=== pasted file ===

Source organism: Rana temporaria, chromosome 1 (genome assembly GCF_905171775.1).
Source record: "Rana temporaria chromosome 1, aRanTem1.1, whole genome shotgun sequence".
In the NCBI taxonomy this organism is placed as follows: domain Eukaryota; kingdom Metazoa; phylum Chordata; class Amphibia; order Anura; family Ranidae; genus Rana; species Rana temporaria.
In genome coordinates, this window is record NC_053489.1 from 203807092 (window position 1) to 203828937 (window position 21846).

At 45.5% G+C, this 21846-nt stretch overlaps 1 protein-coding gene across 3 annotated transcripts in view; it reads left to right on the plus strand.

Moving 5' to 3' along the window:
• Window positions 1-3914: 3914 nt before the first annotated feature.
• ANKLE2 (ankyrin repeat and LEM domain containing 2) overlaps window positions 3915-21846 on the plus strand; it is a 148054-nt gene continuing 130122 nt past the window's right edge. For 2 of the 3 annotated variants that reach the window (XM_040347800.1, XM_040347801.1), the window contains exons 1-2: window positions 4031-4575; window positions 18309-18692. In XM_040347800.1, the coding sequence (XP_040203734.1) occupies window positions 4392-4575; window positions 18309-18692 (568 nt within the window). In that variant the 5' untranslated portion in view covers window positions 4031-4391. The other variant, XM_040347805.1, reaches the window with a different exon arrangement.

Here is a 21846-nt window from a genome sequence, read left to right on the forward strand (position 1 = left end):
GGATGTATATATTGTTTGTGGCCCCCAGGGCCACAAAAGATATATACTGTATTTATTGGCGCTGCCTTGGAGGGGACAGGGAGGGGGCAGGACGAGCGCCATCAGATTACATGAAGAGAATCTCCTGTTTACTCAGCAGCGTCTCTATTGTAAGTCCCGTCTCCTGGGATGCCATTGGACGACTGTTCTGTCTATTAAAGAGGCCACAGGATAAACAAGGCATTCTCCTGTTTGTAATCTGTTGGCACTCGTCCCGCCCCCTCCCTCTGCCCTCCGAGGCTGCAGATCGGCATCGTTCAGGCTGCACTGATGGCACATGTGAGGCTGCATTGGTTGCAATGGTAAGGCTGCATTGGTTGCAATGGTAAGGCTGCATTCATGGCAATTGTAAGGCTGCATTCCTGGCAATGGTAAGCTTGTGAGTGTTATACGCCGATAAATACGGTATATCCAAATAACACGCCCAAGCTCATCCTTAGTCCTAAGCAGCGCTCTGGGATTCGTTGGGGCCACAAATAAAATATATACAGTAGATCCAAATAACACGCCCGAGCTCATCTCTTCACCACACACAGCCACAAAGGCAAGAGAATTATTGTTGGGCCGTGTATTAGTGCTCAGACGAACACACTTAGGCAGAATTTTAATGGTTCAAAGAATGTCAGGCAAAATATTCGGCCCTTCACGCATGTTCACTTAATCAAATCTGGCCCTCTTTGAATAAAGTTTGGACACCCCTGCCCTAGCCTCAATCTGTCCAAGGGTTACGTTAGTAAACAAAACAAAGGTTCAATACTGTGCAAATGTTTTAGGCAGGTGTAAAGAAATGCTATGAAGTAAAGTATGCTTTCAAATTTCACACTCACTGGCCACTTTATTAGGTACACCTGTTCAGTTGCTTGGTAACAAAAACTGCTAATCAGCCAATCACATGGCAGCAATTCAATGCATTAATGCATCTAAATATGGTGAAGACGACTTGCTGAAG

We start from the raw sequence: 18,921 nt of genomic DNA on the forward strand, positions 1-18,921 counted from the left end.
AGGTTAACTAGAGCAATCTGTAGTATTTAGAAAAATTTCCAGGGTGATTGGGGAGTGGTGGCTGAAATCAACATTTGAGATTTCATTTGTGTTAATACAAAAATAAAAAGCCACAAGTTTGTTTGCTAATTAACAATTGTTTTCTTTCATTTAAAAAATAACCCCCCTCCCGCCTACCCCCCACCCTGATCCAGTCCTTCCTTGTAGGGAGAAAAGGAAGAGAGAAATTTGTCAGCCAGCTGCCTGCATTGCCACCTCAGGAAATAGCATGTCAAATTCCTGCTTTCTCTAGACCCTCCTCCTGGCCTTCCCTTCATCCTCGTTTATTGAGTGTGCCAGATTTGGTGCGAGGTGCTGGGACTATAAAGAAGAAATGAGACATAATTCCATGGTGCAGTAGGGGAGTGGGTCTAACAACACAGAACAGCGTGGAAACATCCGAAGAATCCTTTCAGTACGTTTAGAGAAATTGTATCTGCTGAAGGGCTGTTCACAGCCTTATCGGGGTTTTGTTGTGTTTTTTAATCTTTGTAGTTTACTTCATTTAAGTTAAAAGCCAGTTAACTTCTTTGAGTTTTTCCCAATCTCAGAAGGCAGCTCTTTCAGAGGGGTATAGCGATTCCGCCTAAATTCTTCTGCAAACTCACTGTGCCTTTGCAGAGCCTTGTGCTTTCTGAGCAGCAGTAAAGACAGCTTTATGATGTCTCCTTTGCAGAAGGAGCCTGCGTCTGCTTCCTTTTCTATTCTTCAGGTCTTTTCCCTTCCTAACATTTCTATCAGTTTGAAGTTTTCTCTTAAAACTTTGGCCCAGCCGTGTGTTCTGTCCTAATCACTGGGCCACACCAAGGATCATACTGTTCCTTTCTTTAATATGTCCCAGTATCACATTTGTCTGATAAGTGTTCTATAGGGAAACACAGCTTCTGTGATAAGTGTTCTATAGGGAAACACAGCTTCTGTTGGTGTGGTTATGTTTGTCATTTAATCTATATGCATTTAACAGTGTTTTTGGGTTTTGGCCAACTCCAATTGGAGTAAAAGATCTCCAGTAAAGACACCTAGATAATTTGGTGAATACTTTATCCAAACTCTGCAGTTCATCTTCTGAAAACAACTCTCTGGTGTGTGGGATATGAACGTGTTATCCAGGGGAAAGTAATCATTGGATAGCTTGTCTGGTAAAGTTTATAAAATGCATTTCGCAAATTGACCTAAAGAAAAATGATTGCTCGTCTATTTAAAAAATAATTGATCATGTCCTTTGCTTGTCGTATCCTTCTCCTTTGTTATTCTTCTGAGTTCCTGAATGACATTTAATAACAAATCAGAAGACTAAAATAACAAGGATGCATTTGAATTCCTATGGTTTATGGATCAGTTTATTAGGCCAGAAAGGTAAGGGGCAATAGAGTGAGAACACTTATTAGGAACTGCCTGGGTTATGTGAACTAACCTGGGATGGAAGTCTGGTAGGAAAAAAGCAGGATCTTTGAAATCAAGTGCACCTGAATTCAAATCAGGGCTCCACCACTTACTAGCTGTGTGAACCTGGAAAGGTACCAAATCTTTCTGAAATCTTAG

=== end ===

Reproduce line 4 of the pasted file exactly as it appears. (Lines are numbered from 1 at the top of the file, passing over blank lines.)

In genome coordinates, this window is record NC_053489.1 from 203807092 (window position 1) to 203828937 (window position 21846).